This technique is considerably faster than the older needle technique used by modern embroidery artists in Tajikistan.

Here’s a little video I captured during our fall 2022 visit to Central Asia of a young girl learning the tambour hook technique from her mother, a master embroidery artist in Tashkent, Uzbekistan.


Closeup of tambour hook embroidery (all chain stitch)


Munira Akilova surrounded by tambour-technique suzanis

and smaller home décor pieces in Bukhara, Uzbekistan.


Artists in Tajikistan Use the Traditional Needle Technique

In contrast, most hand embroidery in Tajikistan uses the traditional needle and thread. The most commonly used stitch in this embroidery, used for filling in larger patterns, is the “bosma” stitch. This stitch technique is very similar to the couching stitch used in “colcha” embroidery in New Mexico.

Closeup of “bosma” embroidery.


And here’s a little video that our embroidery master artist, Munira Akilova, recorded showing how the stitch is created. This video makes it look quick and easy. Participants in our latest suzani embroidery classes will tell you it’s definitely harder than it looks!


4. Suzani Patterns and Color Combinations Follow the River Valleys

The main suzani regions in Central Asia display distinctive patterns and color combinations, which generally follow the river valleys in the region that cross national borders. For example, the distinctive black, white and red pattern shown below is characteristic of the Zerafshan River Valley of northern Tajikistan which flows west to Samarkand and Buchara.

Zerafshan Valley patterns and colors in small wall hanging
designed by Munira Akilova.

The photo below shows embroidery patterns and color combinations characteristic of the work in Khujand in northern Tajikistan, which lies on the Syr Darya River which is the main river of the Fergana Valley (which crosses Kyrgyzstan, Tajikistan and Uzbekistan).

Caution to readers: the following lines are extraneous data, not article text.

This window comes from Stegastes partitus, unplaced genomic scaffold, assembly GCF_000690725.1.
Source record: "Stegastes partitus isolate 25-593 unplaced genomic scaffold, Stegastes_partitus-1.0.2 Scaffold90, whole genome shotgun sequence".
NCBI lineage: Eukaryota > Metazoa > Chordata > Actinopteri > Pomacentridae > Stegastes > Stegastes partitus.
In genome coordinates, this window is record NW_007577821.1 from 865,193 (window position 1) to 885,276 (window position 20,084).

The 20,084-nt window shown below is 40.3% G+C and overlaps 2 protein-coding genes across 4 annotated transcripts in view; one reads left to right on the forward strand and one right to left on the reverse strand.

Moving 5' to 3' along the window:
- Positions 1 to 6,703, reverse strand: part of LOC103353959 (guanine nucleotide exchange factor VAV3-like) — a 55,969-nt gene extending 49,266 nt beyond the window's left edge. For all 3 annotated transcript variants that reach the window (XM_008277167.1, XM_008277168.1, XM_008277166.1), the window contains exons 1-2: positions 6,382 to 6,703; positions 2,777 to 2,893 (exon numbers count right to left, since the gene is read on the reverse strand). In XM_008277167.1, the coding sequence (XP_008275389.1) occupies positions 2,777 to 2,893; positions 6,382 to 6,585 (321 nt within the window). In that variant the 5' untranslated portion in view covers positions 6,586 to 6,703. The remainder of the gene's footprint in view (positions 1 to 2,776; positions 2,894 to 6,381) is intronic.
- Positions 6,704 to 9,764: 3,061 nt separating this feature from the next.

In the southwestern region of Tajikistan and the adjacent part of Uzbekistan, one of the identifying characteristics of the local embroidery is the red base fabric.

5. Traditional Suzani Embroidery Tapestries Left a Section Unfinished

The traditional wedding suzani always left a portion unfinished, as a symbol of the continuation of life into the new family, as well as a symbol of humility and protection from the evil eye. This lovely custom always reminds me of the Navajo weaving tradition of always leaving a mistake or deliberate imperfection, to honor the Gods, the only perfect beings. To learn more about the Navajo custom, check out this article.

Now, you know how to impress your friends and fellow suzani lovers with some of the cultural secrets behind this beautiful textile art.


1 comment

  • Gwenyth Lewis

    Fascinating, Rikki. And they seem to start training the girls at such a young age. I can understand why your in-person and virtual tours are such a hit— you tell their stories so wonderfully!